5. Another suggestion – ask their opinion about what they thought the most interesting or useful part of the seminar was. It very likely is something that affects their job, and that lets you naturally ask about the things they are working on.
    And I’ll say again – don’t worry about their phones ringing off the hook. In engineering, at least, almost nobody does this kind of thing.

  6. @Scott: Bingo! **almost nobody does this kind of thing** That’s why this kind of call is so innocent and actually enjoyable for both people. No one does it. It’s unexpected. No one has a block against it. (“Crap. Somebody’s calling me for a job lead again…” That’s not what this is at all.) You don’t have to even have an agenda when you make the call — just be nice, make a friend, talk shop. Talk only about stuff you feel comfortable about. The rest takes care of itself.

  7. Good luck with that — a flawed concept: cold-calling people to ask them out for a coffee to learn more about their company or industry, talk shop, whatever you want to call it.

    Try calling a busy investment banker working against a financing deadline or finishing up a presentation before catching a flight, a lawyer who has to account for billing time, an investment adviser whose next sale puts food on the table, a portfolio manager before the market closes; a journalist working against a publishing deadline, a CSR with customers banging on the door; a junior associate with a manager chomping at the bit, etc. The only people you are going to find with time on their hands are in HR departments, but they never answer their phones.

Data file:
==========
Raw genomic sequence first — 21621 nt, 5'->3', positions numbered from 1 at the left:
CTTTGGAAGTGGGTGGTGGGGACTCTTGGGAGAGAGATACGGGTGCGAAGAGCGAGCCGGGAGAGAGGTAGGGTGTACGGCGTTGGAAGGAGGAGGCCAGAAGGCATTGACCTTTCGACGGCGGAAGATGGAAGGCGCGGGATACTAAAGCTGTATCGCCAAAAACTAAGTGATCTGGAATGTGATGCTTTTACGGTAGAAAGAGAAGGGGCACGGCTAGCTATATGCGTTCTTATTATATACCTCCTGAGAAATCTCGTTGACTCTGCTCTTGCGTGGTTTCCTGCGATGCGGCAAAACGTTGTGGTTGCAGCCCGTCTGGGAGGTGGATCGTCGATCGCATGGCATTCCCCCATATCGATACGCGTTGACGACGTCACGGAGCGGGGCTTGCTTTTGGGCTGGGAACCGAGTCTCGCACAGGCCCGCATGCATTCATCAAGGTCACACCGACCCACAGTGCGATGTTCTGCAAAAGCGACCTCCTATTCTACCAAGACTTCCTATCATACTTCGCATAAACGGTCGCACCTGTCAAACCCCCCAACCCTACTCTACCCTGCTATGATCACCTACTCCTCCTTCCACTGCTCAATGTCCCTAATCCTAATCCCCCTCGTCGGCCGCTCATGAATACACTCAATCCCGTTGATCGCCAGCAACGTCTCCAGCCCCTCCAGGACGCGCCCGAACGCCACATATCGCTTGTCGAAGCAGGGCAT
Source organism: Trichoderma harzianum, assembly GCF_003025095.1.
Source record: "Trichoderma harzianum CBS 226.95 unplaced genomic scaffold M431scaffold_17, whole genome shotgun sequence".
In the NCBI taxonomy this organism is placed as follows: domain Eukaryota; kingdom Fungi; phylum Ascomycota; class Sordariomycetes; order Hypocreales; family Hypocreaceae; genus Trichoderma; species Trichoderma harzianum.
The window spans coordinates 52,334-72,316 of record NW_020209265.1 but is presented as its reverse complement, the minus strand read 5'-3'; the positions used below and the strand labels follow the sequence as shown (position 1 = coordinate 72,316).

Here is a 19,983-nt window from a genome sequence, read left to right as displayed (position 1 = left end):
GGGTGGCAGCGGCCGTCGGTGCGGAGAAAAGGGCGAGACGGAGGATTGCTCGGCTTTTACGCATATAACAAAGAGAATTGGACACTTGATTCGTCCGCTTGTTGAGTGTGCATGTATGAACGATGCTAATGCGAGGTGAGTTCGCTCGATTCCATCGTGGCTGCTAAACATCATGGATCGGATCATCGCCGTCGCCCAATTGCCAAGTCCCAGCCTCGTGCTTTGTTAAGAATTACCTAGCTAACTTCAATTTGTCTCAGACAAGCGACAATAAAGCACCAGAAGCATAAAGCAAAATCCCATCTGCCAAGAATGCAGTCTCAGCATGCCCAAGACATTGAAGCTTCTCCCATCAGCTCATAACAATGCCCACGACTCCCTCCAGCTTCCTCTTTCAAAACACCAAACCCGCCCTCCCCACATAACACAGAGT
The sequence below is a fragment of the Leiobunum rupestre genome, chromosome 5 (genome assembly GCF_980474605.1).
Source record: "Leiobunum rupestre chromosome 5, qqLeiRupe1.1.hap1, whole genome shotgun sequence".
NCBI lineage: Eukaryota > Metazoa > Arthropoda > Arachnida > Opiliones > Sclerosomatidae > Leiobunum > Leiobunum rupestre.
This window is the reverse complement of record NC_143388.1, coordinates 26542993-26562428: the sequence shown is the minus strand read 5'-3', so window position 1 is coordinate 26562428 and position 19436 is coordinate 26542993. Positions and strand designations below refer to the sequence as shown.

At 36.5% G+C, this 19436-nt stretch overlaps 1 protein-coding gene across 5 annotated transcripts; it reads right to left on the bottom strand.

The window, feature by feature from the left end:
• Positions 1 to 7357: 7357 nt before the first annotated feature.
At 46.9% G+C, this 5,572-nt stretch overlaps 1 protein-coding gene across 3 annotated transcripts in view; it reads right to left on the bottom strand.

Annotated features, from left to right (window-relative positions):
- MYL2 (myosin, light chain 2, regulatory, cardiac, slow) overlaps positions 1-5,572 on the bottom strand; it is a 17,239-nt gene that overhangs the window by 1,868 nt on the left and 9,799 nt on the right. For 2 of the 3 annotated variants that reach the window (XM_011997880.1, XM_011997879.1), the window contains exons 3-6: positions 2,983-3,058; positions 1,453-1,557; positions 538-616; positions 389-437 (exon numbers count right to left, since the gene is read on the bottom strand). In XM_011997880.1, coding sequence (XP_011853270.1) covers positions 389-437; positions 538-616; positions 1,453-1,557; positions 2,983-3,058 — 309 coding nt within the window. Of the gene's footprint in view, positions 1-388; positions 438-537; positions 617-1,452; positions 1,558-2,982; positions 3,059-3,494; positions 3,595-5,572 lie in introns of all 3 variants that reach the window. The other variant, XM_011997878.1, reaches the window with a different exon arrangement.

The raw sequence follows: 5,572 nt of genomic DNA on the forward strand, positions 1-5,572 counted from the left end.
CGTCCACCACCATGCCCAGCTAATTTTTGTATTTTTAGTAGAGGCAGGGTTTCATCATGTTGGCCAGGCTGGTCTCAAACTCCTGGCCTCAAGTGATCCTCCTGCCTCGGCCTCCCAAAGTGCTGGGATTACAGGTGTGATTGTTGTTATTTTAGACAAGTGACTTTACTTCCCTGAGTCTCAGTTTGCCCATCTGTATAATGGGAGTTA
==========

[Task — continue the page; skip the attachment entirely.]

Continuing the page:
The way to introduce yourself, talk shop, find out more is by steady, on-going networking at networking functions, industry functions, conferences, cross-projects (while still in a job), on the internet through social networking, on the ski slopes, on the golf course, on the tennis court, at political or charitable gatherings….; by being involved and advertising your presence all along; by giving talks, writing articles, blogging and other activities.

    In a nutshell, by branding yourself.

  8. I once heard that seeking employment is very much like seeking marriage.

    If you do want to get married, you don’t just go up to your potential mate and say, “Let’s get hitched!” on the first date. Instead, it’s subsequent meetings.

    Will some prospective employers suspect or know that what you’re really doing is trying to get into their place one day? Perhaps, especially if they too practice this form of courting, of feeling each other out.

  9. I agree with Neva. Too many people use the “lets do coffee” approach and anyone with half a brain knows it is just a cover. If you have a mutual friend or are part of a similar network (such as an alumni group) then they might meet with you. But you always have to think what is in it for the other person. Why should they meet with you? If you can’t answer that simple question, you risk coming across as just another job hunter.